LONDON — The pound failed to hold onto small gains from morning trading on Thursday as hawkish remarks from Federal Reserve Chair Jerome Powell outweighed British policies aimed at reducing surging energy costs, and left sterling near its 37-year low hit a day earlier.
Sterling was last at $1.1486, 0.42% lower, having reached as high as $1.1562 as new Prime Minister Liz Truss announced a cap on soaring consumer energy bills for two years on Thursday.
This was still not far above the $1.1407 it hit on Wednesday, however, its lowest since 1985. The British currency has fallen 15% on the dollar this year, weighed down by a combination of slowing economic growth and surging inflation.
The very strong dollar has also been a factor in this move, and the greenback climbed further on Thursday after Fed Chair Powell reiterated that the central bank would continue to raise interest rates in order to tame surging inflation and warned against prematurely loosening monetary policy.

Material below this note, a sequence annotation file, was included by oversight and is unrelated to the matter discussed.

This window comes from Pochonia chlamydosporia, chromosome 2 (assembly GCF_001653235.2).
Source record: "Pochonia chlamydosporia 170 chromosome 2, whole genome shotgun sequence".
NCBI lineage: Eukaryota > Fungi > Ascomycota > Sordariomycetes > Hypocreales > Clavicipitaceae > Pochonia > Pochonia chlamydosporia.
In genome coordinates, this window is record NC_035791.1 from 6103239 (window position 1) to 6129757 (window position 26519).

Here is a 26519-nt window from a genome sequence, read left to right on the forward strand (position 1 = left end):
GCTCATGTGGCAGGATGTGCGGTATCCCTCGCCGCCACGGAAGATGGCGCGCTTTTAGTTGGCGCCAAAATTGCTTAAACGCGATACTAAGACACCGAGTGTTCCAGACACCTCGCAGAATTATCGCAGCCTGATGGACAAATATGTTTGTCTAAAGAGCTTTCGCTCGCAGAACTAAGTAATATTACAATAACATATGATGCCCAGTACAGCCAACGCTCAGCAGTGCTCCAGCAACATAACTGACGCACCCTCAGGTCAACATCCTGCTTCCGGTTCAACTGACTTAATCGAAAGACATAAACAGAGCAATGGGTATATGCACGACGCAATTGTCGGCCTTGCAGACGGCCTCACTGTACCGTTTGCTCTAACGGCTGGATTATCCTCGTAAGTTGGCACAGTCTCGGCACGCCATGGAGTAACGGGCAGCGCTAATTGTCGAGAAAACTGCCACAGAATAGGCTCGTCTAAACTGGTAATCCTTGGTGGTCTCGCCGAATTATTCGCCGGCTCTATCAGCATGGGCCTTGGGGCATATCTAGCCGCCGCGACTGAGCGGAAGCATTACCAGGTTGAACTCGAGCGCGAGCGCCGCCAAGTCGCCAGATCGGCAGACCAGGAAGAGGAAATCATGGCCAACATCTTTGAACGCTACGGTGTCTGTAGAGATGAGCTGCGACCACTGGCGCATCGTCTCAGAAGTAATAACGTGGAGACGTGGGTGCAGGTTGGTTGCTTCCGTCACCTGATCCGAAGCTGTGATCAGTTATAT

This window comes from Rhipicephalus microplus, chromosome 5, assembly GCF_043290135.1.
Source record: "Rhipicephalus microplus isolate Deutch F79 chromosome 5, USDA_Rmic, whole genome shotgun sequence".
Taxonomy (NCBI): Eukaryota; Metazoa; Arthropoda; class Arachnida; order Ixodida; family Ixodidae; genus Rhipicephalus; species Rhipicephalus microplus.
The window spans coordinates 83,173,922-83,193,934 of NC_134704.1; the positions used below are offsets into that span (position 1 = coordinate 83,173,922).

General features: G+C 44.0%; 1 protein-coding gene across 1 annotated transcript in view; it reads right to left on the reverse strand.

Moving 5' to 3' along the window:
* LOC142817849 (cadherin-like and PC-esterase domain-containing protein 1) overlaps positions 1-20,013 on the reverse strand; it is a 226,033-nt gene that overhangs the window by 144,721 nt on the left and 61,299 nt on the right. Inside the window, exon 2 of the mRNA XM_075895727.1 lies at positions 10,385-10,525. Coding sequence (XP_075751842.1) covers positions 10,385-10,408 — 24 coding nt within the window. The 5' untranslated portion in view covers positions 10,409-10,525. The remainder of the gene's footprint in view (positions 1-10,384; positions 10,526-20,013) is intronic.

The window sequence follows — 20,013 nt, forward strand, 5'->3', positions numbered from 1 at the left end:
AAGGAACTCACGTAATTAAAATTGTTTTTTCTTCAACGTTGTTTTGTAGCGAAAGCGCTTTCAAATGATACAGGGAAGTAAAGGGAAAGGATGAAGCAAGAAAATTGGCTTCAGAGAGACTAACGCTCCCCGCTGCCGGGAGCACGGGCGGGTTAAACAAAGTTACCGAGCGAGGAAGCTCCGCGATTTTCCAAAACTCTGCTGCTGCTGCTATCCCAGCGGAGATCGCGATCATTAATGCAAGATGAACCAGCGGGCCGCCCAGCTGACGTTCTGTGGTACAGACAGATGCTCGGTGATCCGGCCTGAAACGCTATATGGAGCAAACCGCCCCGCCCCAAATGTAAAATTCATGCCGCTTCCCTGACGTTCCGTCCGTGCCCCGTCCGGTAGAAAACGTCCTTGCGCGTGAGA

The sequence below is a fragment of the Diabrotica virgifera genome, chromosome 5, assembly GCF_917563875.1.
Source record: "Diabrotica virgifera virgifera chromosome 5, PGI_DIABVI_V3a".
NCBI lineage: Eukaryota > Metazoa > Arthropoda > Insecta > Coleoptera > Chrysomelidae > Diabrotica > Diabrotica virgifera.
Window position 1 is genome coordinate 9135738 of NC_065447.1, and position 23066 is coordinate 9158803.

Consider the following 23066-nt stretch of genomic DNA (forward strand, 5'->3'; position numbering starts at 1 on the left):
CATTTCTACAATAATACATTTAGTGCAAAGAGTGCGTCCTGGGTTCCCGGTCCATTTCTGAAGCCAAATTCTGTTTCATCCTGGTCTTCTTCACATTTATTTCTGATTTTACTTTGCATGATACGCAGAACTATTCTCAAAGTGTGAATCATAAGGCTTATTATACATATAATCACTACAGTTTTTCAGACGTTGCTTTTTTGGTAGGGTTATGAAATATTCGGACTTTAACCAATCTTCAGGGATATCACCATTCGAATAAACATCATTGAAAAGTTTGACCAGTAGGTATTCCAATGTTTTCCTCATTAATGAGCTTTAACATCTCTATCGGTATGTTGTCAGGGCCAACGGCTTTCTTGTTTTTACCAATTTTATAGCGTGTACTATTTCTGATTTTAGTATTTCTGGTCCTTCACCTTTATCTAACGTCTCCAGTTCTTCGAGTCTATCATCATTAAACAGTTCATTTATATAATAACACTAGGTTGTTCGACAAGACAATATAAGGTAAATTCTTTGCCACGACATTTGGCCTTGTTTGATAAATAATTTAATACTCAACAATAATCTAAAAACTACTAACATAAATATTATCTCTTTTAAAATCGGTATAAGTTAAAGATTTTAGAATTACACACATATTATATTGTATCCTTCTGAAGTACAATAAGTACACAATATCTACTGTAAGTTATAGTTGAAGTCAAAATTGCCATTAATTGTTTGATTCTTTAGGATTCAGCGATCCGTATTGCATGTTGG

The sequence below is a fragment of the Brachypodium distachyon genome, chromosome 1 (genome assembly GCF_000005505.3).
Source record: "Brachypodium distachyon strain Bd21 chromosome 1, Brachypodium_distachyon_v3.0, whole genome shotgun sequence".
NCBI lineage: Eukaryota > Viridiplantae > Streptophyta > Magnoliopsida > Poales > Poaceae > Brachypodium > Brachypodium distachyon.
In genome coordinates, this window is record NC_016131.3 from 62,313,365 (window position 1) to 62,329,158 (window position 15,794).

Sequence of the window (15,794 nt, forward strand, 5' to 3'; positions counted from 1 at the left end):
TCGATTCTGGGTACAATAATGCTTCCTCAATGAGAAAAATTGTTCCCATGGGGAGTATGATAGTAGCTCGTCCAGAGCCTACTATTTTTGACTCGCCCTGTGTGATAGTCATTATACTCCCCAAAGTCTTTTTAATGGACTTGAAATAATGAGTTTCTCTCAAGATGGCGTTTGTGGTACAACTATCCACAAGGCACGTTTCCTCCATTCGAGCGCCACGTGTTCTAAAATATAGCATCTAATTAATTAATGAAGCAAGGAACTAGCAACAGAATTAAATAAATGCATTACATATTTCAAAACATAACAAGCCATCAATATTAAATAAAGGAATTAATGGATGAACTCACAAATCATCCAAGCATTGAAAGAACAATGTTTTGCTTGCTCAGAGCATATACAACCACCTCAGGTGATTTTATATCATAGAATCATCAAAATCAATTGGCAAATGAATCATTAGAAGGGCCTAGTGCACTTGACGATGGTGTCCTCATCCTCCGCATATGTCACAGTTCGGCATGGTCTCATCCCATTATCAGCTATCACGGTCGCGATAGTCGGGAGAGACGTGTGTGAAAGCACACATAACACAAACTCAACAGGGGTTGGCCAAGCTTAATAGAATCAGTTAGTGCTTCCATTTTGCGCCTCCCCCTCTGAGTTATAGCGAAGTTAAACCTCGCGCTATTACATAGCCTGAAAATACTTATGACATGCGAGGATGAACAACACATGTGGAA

The dollar index, which tracks the greenback against six majors, was last up 0.36%.
Truss’s package was aimed at limiting the economic shock of the war in Ukraine that could cost the country about 150 billion pounds ($172 billion), and briefly boosted the pound.
“The highlight of the Truss announcement is the energy intervention, expected to curb peak inflation by up to 5 percentage points,” said Kenneth Broux, currency strategist at Societe Generale.
“For the market, this is the big takeaway. The reason cable (sterling/dollar) has come down so much is not just a strong dollar but also the surge in inflation expectations.”
Broux added that the UK inflation curve was reacting positively to the headlines and if inflation expectations come down “that saves the pound from new lows,” though he said it was too early to recommend buying sterling on the dips.
The pound hit a fresh two-and-a-half month low of 86.95 pence per euro early in the session before recovering to 86.65 pence.
The European Central Bank’s decision to raise rates by an unprecedented 75 basis points did little to support the common currency, which lost 0.55% on the dollar.
(Reporting by Alun John; Additional reporting by the London markets team; Editing by Bradley Perrett, Hugh Lawson and Andrea Ricci)